I was given a free copy of Orb Composer Pro, but this will be a non biased review.
Orb Composer is an AI (Artificial Intelligence) music composer. Unlike other DAWs (Digital Audio Workstations) Orb Composer writes music notes with AI. You even have to use other DAWs to create or edit music in Orb. But, more on this later.
Also, even though music tracks are composed by AI, the Orb Composer says that users own 100% of the rights of music created using Orb Composer. Which is a big deal when using it for commercial projects.
Orb Composer Pro S 1.5 costs 399,00€
You can either purchase Orb Composer on their website in Euros or purchase from Plug-In Boutique in USD.
Click here to purchase from Hexachords orb-composer.com/shop
Click here to purchase from Plug-In Boutique Currently on sale for $215 pluginboutique.com/products/6108
Orb Composer comes with piano and drum instruments to get things started and to get a general feel of what the composition sounds like when created. After you’ve got a track that sounds good, you can add some virtual instruments to hear the tracks with your own virtual instrument collection. You can even use Kontakt as a virtual instrument with Orb Composer.
After I have a track that sounds good, I sometimes would rather export the MIDI file from Orb Composer and import the MIDI to another DAW like Presonus Studio One. Also, to be able to use virtual instruments with Presonus, you will need to have either the Professional version or the Artist version with the VST add on.
But of course you really don’t need to use an additional DAW. You can like I said earlier, use virtual instruments in Orb Composer. However, it does use more RAM when using large virtual instruments in Orb Composer. Especially the Orchestra virtual instruments. As the recommended RAM is 32GB.
On the Orb Composer website, it says:
“While Orb Composer S supports VST3, it is recommended to use VST 2, as VST 3 support is only basic in this version.”
But whichever way you choose, once you have a composition ready for virtual instruments, you just need to add them to the appropriate sections and set the right instruments to the tracks.
Sometimes at first composition, the music tracks actually sound pretty good. But, usually, there will be a couple of notes to fix. Whether being too high or too low, other of key or just not fitting. Since the track was made by a computer, it can’t hear what music it makes.
I don’t know that much about chords, notations, or how to read or write music, but that’s what makes Orb Composer a good program. Is that you really don’t need to understand how to make music. You can jut regenerate new music just by the click of a button.
A cool feature I like is the Chord Progression blocks. You can choose what style of chords you want to add to your music. Another thing that helps me to create a certain style of music. One of my favorite types being the Cinematic chords. Which have chord styles like:
Then after you’ve got a block of music created that you like, you can add other blocks to continue the music without even editing much with block like:
Theme (Changes Melody)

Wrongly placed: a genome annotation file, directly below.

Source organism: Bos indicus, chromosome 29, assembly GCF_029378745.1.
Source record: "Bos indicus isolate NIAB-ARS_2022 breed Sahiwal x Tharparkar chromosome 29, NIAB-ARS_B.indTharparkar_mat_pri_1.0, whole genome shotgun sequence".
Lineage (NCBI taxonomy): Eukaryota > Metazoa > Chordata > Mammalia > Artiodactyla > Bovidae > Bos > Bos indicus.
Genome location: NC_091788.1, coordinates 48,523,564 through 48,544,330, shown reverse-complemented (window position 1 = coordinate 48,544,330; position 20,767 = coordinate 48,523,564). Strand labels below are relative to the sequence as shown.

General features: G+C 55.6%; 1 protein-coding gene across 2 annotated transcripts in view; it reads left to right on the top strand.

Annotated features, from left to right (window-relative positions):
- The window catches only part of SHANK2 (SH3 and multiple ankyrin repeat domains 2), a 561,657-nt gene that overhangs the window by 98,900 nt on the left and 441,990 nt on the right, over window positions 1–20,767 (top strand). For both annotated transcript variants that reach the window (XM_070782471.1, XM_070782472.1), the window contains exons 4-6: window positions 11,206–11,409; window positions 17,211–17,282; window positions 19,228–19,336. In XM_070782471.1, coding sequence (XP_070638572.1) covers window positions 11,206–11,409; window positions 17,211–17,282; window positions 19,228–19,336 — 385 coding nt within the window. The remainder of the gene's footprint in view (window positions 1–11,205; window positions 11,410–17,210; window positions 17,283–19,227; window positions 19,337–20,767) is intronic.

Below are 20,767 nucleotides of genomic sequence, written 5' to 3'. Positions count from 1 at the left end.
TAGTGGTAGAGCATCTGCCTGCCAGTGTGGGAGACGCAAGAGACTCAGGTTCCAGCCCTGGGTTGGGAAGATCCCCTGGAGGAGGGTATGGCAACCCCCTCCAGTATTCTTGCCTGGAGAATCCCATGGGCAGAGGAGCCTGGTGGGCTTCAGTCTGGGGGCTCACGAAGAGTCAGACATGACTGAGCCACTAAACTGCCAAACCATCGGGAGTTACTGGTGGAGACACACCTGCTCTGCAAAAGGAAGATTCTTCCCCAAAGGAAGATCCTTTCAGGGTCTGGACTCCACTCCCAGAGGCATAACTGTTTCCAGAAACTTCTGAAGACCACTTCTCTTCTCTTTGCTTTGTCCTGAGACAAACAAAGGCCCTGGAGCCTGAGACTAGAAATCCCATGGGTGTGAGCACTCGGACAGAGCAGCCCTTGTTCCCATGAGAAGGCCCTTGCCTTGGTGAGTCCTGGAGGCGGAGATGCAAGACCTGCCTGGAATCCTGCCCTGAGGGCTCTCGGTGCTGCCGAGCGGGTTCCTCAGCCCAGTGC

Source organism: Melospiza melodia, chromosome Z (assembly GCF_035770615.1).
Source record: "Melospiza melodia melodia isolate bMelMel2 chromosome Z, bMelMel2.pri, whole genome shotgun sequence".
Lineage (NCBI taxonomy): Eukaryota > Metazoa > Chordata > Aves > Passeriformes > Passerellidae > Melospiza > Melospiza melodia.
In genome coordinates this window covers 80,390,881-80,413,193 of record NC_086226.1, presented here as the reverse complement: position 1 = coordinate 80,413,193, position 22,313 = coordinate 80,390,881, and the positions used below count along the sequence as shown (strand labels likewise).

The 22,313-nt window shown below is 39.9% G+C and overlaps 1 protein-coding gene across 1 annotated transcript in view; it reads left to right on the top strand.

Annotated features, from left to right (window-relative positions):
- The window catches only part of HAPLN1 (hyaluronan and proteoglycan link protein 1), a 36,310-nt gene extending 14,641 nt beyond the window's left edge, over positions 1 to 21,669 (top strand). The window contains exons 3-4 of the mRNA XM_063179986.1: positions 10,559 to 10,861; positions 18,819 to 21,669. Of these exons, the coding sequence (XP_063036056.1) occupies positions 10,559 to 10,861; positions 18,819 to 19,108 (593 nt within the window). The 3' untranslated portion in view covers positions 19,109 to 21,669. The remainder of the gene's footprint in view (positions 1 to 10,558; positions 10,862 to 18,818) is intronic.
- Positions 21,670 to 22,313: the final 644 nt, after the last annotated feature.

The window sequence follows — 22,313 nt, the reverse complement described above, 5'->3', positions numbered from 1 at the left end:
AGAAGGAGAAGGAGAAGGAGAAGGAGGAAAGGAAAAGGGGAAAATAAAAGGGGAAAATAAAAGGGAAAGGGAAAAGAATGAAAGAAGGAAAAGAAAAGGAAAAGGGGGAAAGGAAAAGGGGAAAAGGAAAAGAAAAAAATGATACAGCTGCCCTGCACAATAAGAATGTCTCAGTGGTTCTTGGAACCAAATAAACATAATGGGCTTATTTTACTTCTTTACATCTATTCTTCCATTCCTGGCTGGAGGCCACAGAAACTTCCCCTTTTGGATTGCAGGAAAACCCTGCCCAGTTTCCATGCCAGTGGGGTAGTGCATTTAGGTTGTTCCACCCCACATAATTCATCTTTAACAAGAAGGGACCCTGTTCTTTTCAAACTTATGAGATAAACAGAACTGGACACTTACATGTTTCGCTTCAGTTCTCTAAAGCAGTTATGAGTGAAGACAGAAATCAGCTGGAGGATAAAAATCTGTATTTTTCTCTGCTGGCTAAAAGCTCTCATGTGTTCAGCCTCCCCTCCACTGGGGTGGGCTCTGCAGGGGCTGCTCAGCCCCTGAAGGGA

Theme (More Intense)
Theme (Less Intense)
Theme (Even More Intense)
Theme (Even Less Intense)
In my experience, just by using the Transition block seems to add interesting music blocks to some of the tracks I created. Some tracks are mostly made up of Transition blocks.
The other blocks can be helpful as well, such as the Intro blocks and the Theme Var and Theme Changes Melody.
Orb Composer has a lot of potential of what kinds of music it can make. I’ve been using it for chiptune, NES, style music, but Orb Composer can do a lot more. I would really suggest buying the Pro Version just to get the Orchestra AI style. But the Orchestra AI style uses a lot of RAM. Orb Composer support, recommended that a 3rd party plugin be used when using the Orchestra Style in Orb Composer. Like Kontakt.
I actually used Orb Composer to create the sound track for my newest game available on Steam, Starclaw: Battle of StarSpace Nebula. There where 1 or 2 tracks that I made in Presonus Studio one, but mostly I used Orb Composer and I even edited some tracks only in Orb Composer.
Click here to listen to a preview of the sound track of Starclaw: Battle of StarSpace Nebula OST
Another reason that makes Orb Composer a good program is that if you’re in a hurry to create music, or are a one man game studio, you can make a quick sound track in Orb Composer in a couple of minutes if you have the right virtual instruments. And being able to fully create sound tracks in Orb Composer without needing additional music production software, this makes it an easy task to create music.
The Orb Composer does have some bugs and things I wished worded a different way, but the benefits of Orb Composer out weigh the bugs/glitches.
Here’s a small list of things I wished were different in Orb Composer:
Sometimes the Loop markers mess up and glitch and sometimes reset bac to the default position while I’m working on a specific part of music.
Sometimes Orb Composer crashes when I’m playing a track while editing the notes in the MIDI editor
When importing MIDI tracks from another software, the tracks don’t seem to work with the AI to change the tracks.
Most of the Chord Progression presets are empty. I wish they were more presets to use.
Mac OS X 10.11 El Capitan 64 bits
Not compatible yet with Catalina
Windows 7 x64, Windows 8 x64, Windows 8.1 x64, Windows 10 x64
Minimum System Requirements
2.4 GHz Intel or AMD multi-core processor
At least Intel i5 or AMD A10 APU recommended
32 GB RAM recommended (required for your VST instruments loaded in your DAW)
Onboard (minimum resolution 1280 x 768)
1920 x 1080 recommended
ASIO compatible hardware is recommended
Hard drive space
2 GB (for program installation)
Only required for installation of the box version
Connection required for downloads and activation
Not applicable to the box version